Photo By: 
Tyler Outlaw

Teachers Strike in Oklahoma and Kentucky, Is Arizona Next?

Teachers are fed up with being underpaid and their schools underfunded as more educators join the fight

Brian Young's picture
Apr 03, 2018

Thousands of teachers continued their strike on Tuesday, marking the second day that many schools were closed across the state. Instead, teachers flooded to Oklahoma City to demand high wages and more school funding.

Many school districts in Oklahoma decided to close in support of the teachers. Unlike some other strikes, this one is about more than just wages. Teachers in the state say that they are being asked to teach with materials that are literally falling apart. They took to Twitter to post pictures of textbooks that are disintegrating before your eyes, history books that say George W. Bush is still President, and desks that are unfit for children to be sitting in all day.

Over the last few years, Oklahoma has refused to increase funding for education. In the last decade, the state is spending about $200 less per student. This lack of funding has caused many local school districts to support the action, closing about 200 of the states 500 school districts. Closed districts include the ones in the states largest cities of Oklahoma City, Tulsa and Edmond.

Oklahoma isn’t the only state dealing with angry teachers. In Kentucky, teachers closed school on Friday as they protested a plan by the state legislature to take away their pensions and replace them with a 401(k) plan. Since teachers in the state are not eligible to receive Social Security benefits, this plan would take away any guaranteed retirement savings. Even after the plan passed both houses of the legislature and teachers went on their Easter break, the protests have continued as the educators make a last-ditch effort to pressure Governor Matt Bevins into vetoing the bill.

After teachers in West Virginia won their two-week strike, educators across the country, especially in Right to Work states, are fired up and ready to fight in a way that hasn’t been seen in decades. The movement has also been much more grassroots than previous job actions. Teachers are using Facebook to organize massive rallies and pass along important information to get buy-in from parents and school boards.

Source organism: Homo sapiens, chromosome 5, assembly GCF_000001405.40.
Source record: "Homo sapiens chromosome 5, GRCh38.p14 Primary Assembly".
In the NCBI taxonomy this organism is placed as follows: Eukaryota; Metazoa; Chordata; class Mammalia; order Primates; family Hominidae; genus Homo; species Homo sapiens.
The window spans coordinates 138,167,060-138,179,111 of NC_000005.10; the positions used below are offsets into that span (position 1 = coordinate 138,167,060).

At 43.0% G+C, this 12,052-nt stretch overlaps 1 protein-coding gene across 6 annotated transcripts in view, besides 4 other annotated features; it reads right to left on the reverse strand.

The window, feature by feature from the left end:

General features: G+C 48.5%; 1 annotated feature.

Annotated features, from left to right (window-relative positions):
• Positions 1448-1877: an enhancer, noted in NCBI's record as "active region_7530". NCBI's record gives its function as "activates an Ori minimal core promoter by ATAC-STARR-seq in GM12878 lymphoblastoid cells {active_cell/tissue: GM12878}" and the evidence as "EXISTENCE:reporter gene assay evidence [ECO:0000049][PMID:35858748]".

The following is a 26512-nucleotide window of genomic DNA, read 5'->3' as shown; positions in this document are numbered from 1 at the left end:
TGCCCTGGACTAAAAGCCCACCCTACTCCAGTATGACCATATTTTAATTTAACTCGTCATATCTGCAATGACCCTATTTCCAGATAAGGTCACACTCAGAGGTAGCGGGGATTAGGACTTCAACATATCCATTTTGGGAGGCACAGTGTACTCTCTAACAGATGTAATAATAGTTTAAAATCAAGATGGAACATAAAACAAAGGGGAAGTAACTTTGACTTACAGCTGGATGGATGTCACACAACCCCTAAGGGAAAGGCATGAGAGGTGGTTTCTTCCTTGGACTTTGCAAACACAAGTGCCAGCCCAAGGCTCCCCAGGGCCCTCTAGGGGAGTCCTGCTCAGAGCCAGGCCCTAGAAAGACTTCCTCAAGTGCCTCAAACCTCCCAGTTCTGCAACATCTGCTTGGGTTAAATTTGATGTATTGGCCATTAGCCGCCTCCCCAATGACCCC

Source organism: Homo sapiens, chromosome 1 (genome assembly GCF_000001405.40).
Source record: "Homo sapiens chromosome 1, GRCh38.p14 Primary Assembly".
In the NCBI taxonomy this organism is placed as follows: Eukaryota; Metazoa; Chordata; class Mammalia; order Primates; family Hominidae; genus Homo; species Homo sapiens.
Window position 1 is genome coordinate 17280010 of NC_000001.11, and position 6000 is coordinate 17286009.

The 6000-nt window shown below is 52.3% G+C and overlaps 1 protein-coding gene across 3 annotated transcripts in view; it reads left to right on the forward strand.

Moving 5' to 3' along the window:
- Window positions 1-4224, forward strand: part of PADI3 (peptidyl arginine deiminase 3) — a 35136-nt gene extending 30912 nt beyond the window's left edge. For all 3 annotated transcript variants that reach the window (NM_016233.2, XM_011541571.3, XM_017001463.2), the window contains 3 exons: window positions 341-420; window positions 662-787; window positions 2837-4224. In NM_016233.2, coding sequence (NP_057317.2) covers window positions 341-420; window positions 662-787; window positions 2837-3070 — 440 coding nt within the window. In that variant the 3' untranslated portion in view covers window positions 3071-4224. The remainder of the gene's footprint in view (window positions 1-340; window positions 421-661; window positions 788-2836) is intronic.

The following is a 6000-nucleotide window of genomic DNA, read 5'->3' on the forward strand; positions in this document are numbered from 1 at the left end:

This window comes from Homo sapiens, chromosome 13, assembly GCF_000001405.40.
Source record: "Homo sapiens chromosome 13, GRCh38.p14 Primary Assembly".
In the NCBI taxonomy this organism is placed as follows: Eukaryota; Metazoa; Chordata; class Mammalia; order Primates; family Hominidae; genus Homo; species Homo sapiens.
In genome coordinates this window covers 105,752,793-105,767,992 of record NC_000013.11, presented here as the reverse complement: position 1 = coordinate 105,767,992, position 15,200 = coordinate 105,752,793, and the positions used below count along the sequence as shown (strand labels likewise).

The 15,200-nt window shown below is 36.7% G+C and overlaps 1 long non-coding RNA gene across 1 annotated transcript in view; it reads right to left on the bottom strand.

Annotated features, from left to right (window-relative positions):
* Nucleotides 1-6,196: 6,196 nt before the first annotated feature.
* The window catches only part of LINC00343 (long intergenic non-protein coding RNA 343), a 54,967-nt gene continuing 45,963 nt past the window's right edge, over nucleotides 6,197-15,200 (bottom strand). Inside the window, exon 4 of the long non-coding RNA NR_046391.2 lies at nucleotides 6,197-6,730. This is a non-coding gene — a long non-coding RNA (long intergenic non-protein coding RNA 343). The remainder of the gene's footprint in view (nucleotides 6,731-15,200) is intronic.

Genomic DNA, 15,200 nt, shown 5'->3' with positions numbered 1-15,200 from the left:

The movement is also spreading. Teachers in Arizona are now talking about a strike. Last week thousands held a rally in Phoenix to demand a 20% raise and a restoration of school funding to 2008 levels. Like Oklahoma, the state used the economic recession to slash funding for education. Governor Doug Ducey has decided to hold firm saying that he will only support a 1% raise. "I don't think our ask is ridiculous," Noah Karvelis, a teacher, and Arizona Educators United organizer said. "We're just asking for what makes us competitive with other states in the region."

Like Oklahoma, the movement in Arizona is coming from grassroots teachers. Groups like Arizona Educators United have led the fight while the state teacher’s union has decided to take a backseat. This doesn’t mean that they are sitting out, but instead, they are lending institutional support, like money and legal help, while the grassroots group is the public face of the strike.  

Many who are taking part in the strikes and protest are not members of the union. In Right to Work states, mandatory dues are illegal even though the union is required to represent all educators within the bargaining unit. With teachers beginning to see the impact that weakened unions are having on their paychecks, they have finally decided to unify together and fight back.

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